Graduating Without the Debt

Wednesday, June 18, 2014 Written by 
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For the past couple of months, families everywhere have been celebrating their graduates, buying gifts, throwing parties, and surrounding them with good wishes. It is a very joyful time, and one that should be remembered for years to come. Commencement speakers do their best to instill words of wisdom about the future. They inspire students to go for their dream, never give up and reach beyond their perceived limits. They tell them everything, except how to get out of debt.

 

Once the well-wishers leave and the gaiety settles, graduates will wake up to the reality that the accolades are over and it’s time to pay the bills. Student debt will become a way of life for many, as they struggle to find their first real job and establish careers.Last week, the high cost of college was brought back into the spotlight when President Obama signed the student loan forgiveness bill called Pay As You Earn (PAYE). I like the sound of that.The bill allows the student loan borrower to pay 10 percent of their monthly income to keep from falling behind in payments. This will be a huge relief to young grads who want to do the right thing, but whose income does not yet match their bills. If payments are done on time, loans will be forgiven in 20 years, 10 years if the borrower works in public service or a nonprofit.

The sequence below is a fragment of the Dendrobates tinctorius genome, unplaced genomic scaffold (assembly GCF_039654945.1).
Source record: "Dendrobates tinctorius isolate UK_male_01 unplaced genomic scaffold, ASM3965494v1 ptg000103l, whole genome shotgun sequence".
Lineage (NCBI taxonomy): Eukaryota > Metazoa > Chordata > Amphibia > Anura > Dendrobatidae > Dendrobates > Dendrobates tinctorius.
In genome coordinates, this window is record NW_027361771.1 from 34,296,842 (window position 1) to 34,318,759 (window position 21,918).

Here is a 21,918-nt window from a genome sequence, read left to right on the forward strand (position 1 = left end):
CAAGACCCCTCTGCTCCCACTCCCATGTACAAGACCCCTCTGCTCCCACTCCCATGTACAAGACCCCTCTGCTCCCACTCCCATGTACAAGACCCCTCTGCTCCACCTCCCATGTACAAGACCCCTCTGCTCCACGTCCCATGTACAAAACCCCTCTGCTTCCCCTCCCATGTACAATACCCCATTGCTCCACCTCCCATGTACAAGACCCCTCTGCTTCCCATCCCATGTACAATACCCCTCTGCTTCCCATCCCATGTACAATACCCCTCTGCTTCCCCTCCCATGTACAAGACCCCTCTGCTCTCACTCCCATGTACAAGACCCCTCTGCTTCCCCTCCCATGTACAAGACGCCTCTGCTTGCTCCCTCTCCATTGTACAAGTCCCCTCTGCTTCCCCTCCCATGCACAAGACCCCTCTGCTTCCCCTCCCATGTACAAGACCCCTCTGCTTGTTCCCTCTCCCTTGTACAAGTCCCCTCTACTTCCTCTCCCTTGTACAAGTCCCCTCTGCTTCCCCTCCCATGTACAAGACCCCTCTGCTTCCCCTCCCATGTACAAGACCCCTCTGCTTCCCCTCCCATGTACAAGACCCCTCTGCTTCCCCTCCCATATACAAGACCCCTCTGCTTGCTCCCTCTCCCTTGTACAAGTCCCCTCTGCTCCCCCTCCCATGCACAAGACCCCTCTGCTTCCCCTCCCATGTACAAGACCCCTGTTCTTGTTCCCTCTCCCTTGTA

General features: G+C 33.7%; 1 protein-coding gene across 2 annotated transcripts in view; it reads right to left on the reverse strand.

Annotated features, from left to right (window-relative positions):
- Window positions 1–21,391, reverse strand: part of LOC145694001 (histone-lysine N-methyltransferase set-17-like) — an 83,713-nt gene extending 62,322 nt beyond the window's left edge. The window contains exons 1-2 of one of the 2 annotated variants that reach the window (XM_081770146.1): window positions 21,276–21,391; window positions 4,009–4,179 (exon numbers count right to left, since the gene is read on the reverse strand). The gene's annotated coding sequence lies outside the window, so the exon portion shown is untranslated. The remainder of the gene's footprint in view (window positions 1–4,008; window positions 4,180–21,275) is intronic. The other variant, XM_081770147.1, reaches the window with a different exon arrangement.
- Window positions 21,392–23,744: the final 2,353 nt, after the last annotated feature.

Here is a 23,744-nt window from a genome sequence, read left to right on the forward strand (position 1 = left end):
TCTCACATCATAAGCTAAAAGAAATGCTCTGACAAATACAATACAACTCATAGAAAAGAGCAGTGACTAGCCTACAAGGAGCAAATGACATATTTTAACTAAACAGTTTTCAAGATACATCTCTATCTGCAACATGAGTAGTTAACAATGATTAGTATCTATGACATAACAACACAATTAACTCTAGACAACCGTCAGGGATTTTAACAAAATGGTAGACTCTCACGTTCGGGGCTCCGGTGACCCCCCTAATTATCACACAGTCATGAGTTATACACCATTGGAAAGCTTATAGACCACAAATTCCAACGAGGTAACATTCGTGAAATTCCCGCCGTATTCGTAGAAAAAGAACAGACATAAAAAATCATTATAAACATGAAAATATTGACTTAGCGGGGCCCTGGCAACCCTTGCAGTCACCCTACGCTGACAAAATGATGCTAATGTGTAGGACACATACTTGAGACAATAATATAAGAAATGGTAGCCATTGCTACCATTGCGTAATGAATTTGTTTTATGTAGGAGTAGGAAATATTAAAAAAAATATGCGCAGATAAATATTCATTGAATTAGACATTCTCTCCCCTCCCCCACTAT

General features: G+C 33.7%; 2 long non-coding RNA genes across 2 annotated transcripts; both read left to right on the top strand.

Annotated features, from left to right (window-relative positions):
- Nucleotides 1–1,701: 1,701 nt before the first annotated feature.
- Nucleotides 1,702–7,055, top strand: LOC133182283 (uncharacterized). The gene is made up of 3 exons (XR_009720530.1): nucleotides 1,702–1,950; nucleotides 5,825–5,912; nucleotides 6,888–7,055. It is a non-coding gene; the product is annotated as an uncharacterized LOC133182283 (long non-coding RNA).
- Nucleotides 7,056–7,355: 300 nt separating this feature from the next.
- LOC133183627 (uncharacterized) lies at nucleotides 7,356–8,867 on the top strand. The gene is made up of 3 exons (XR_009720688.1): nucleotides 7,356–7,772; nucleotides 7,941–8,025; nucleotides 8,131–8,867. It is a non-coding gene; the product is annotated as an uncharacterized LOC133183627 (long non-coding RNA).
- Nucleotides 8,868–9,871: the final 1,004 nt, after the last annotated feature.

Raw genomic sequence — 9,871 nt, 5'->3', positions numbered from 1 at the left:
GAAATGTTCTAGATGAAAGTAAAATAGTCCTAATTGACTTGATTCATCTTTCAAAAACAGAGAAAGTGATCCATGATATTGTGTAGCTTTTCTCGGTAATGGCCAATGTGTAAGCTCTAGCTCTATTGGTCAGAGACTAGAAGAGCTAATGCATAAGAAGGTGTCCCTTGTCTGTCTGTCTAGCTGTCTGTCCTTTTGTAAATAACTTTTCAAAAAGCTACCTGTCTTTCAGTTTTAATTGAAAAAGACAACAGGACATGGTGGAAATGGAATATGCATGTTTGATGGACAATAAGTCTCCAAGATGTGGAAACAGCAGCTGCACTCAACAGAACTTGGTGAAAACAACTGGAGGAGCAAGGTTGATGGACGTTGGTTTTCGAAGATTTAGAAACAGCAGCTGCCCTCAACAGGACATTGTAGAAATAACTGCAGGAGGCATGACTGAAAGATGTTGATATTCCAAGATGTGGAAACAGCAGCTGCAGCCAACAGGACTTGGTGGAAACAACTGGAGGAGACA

There are over 37 million Americans in debt with a total student loan debt accumulating to more than 1.2 trillion dollars, If you’ve ever had student loan debt that you could not pay, then you know the government doesn’t play. They can garnish you check and seize your bank account. All of this may seem a bit unfair, especially for young people who listened to the advice to pursue higher education, but couldn’t find a decent-paying job. In addition to laws that make higher education more affordable, there needs to be more emphasis on training students for work that does not require degrees. Everyone is not traditional college material, but they need to have the skills to have a successful career. That’s where job training programs and vocational schools come in.

 

It will be at least 18 months before the new program is implemented, but college-bound families should create their game plan now. Students should look at where they want to go, and come up with a financial plan that avoids debt as much as possible. Go for grants, scholarships and work study. Consider extending your college career if that will buy more time to come up with alternates to student loans. At the end of the day, what matters most is doing what you love and earning a high enough income to live a decent life. I believe this generation is more than ready for the challenge. Congratulations to graduates everywhere on your major achievement.

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